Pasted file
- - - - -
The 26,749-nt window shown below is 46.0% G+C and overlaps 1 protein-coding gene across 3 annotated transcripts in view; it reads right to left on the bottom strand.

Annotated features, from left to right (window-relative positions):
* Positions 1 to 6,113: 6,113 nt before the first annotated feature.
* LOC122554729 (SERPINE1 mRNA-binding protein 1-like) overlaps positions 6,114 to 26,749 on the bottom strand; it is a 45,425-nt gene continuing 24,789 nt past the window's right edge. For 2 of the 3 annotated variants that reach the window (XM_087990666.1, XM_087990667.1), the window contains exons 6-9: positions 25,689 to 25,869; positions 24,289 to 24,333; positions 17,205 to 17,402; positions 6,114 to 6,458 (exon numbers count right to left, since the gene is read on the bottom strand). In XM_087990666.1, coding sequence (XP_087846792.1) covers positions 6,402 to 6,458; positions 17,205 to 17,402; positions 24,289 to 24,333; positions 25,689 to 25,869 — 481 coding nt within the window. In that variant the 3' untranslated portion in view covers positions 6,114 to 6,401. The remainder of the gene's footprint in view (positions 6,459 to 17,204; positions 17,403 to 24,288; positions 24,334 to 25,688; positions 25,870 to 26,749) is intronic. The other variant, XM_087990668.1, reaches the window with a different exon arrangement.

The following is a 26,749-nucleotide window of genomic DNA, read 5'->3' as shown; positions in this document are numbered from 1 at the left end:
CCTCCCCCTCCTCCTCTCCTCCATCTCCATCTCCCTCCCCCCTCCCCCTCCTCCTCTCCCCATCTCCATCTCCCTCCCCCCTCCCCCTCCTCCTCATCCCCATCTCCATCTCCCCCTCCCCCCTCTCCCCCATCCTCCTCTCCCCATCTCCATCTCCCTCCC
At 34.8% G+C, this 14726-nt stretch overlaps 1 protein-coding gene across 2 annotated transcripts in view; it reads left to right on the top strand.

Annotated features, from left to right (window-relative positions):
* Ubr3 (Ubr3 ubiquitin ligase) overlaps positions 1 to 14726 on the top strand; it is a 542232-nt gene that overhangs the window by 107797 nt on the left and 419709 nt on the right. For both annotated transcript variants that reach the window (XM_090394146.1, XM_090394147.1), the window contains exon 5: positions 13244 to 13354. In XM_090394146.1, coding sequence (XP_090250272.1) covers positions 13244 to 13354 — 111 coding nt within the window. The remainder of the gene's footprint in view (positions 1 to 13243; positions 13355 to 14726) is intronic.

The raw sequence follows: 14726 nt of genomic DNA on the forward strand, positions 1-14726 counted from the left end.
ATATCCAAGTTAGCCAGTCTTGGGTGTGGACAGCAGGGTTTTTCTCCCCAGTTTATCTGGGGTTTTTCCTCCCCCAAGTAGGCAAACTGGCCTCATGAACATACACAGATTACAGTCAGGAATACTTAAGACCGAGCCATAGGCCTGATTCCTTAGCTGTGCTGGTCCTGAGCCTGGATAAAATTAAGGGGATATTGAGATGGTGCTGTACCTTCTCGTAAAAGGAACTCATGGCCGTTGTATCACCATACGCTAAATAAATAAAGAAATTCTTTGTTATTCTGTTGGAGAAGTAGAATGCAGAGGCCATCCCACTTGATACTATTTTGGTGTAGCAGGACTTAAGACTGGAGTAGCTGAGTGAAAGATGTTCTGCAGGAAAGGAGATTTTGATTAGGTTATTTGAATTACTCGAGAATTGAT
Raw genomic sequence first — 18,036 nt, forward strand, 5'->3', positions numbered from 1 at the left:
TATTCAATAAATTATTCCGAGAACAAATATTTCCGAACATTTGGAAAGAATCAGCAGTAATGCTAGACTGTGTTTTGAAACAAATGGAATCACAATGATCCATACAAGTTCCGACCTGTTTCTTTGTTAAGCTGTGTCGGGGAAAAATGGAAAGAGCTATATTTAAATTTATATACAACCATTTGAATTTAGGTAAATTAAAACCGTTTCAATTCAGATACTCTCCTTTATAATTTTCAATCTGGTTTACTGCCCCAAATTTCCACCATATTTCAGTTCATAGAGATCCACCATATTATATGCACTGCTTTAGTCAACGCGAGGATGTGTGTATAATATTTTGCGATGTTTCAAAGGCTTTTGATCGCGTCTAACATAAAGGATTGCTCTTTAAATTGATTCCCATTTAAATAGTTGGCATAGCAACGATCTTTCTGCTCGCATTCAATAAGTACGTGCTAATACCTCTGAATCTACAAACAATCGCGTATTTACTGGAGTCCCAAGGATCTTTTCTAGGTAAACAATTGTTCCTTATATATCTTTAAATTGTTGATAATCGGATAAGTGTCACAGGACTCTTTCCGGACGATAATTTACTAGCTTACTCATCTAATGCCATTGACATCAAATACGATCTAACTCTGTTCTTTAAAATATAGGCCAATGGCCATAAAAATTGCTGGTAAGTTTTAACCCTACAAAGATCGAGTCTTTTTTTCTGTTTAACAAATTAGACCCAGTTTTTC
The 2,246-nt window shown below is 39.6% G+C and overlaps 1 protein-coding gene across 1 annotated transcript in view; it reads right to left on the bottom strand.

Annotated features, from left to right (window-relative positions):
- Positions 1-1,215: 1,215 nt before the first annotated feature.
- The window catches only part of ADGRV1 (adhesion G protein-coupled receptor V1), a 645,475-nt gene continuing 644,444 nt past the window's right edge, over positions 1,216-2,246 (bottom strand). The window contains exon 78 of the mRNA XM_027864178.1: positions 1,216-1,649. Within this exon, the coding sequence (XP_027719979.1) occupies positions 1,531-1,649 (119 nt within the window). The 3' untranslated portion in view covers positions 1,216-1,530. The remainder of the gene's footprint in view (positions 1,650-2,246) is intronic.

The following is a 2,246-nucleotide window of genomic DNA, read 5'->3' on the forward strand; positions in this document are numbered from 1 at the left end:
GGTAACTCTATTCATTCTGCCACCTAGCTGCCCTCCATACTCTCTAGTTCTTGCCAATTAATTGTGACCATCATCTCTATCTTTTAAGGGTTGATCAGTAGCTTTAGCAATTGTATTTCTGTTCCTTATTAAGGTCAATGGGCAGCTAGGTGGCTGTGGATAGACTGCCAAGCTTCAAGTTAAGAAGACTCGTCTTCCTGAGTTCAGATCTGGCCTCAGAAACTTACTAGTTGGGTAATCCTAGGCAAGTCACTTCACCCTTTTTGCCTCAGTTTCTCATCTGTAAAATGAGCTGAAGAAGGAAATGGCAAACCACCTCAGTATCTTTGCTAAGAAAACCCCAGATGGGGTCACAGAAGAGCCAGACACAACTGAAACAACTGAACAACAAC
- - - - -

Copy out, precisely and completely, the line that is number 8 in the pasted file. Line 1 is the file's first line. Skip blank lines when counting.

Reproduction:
Annotated features, from left to right (window-relative positions):